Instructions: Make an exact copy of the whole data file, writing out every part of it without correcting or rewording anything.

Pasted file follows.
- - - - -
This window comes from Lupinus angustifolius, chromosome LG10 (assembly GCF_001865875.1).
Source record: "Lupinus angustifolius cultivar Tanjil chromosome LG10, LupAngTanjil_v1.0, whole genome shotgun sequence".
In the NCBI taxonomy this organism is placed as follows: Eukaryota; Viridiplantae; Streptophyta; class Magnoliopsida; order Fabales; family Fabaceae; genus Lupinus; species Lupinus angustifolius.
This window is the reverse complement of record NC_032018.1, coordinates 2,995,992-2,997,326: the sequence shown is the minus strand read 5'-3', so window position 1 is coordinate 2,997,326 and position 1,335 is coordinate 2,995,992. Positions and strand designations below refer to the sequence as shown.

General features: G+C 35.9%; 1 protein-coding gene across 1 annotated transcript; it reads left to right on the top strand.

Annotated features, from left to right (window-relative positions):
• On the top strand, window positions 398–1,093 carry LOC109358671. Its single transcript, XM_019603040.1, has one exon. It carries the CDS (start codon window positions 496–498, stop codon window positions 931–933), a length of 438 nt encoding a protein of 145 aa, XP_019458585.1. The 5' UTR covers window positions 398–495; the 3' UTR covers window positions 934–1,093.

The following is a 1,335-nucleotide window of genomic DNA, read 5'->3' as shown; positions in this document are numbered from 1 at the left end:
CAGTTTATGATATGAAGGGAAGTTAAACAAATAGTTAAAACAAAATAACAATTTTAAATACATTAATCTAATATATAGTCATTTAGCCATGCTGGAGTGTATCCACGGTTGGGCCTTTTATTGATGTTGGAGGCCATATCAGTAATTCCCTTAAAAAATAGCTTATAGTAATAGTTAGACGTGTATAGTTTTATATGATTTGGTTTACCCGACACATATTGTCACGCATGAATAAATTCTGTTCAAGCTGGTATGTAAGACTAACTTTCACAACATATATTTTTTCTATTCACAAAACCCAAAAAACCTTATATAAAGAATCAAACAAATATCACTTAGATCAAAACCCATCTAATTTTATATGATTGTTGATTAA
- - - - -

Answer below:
This window comes from Lupinus angustifolius, chromosome LG10 (assembly GCF_001865875.1).
Source record: "Lupinus angustifolius cultivar Tanjil chromosome LG10, LupAngTanjil_v1.0, whole genome shotgun sequence".
In the NCBI taxonomy this organism is placed as follows: Eukaryota; Viridiplantae; Streptophyta; class Magnoliopsida; order Fabales; family Fabaceae; genus Lupinus; species Lupinus angustifolius.
This window is the reverse complement of record NC_032018.1, coordinates 2,995,992-2,997,326: the sequence shown is the minus strand read 5'-3', so window position 1 is coordinate 2,997,326 and position 1,335 is coordinate 2,995,992. Positions and strand designations below refer to the sequence as shown.

General features: G+C 35.9%; 1 protein-coding gene across 1 annotated transcript; it reads left to right on the top strand.

Annotated features, from left to right (window-relative positions):
• On the top strand, window positions 398–1,093 carry LOC109358671. Its single transcript, XM_019603040.1, has one exon. It carries the CDS (start codon window positions 496–498, stop codon window positions 931–933), a length of 438 nt encoding a protein of 145 aa, XP_019458585.1. The 5' UTR covers window positions 398–495; the 3' UTR covers window positions 934–1,093.

The following is a 1,335-nucleotide window of genomic DNA, read 5'->3' as shown; positions in this document are numbered from 1 at the left end:
CAGTTTATGATATGAAGGGAAGTTAAACAAATAGTTAAAACAAAATAACAATTTTAAATACATTAATCTAATATATAGTCATTTAGCCATGCTGGAGTGTATCCACGGTTGGGCCTTTTATTGATGTTGGAGGCCATATCAGTAATTCCCTTAAAAAATAGCTTATAGTAATAGTTAGACGTGTATAGTTTTATATGATTTGGTTTACCCGACACATATTGTCACGCATGAATAAATTCTGTTCAAGCTGGTATGTAAGACTAACTTTCACAACATATATTTTTTCTATTCACAAAACCCAAAAAACCTTATATAAAGAATCAAACAAATATCACTTAGATCAAAACCCATCTAATTTTATATGATTGTTGATTAA